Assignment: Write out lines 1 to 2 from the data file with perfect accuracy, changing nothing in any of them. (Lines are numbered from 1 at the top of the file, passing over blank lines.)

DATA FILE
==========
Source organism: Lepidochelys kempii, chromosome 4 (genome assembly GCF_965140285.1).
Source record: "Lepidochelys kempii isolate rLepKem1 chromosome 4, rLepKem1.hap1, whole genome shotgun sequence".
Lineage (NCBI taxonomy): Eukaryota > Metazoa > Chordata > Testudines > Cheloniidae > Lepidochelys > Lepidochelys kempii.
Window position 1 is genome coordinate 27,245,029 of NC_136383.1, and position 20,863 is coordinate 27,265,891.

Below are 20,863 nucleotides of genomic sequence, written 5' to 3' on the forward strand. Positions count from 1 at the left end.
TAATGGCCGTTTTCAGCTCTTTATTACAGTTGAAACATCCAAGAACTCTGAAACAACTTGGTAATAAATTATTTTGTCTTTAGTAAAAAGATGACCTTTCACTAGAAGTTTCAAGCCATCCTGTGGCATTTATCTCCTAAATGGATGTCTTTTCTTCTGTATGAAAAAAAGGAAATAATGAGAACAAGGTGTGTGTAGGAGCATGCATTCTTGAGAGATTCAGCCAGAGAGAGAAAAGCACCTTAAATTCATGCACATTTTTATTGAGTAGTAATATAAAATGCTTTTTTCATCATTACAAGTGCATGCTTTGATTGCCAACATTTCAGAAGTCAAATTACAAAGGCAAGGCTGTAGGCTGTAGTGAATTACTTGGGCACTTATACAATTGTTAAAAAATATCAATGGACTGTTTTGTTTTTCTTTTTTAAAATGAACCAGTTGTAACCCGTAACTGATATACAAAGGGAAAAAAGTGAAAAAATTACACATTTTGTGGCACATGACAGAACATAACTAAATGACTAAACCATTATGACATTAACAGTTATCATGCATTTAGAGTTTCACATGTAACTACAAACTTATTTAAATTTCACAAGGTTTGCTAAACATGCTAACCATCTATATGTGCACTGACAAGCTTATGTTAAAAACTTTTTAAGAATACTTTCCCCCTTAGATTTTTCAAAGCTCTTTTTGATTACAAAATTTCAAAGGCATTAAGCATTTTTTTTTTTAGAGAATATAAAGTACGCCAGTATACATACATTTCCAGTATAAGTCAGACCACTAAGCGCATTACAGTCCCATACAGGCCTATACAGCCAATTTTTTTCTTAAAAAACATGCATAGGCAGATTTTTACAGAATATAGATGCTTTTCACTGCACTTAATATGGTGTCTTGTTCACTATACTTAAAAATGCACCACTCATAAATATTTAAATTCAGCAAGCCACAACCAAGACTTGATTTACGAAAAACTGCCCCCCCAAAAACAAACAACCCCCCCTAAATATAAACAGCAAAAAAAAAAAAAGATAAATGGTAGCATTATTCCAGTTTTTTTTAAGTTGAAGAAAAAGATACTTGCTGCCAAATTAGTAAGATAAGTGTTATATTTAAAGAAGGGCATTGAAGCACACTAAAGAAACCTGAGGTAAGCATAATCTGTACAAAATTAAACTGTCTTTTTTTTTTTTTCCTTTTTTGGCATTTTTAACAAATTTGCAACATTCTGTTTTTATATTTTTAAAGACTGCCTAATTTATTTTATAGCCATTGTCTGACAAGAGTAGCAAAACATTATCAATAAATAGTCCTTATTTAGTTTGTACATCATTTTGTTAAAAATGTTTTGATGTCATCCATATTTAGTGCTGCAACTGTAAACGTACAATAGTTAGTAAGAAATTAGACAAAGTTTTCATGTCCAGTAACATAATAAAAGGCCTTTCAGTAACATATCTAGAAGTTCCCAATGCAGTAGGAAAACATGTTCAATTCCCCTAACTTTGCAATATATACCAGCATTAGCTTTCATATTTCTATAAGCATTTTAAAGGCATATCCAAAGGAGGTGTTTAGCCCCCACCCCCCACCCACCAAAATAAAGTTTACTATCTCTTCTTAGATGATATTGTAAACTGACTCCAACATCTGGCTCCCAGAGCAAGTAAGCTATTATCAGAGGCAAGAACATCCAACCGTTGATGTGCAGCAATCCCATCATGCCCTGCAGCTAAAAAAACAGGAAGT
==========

Source organism: Lepidochelys kempii, chromosome 4 (genome assembly GCF_965140285.1).
Source record: "Lepidochelys kempii isolate rLepKem1 chromosome 4, rLepKem1.hap1, whole genome shotgun sequence".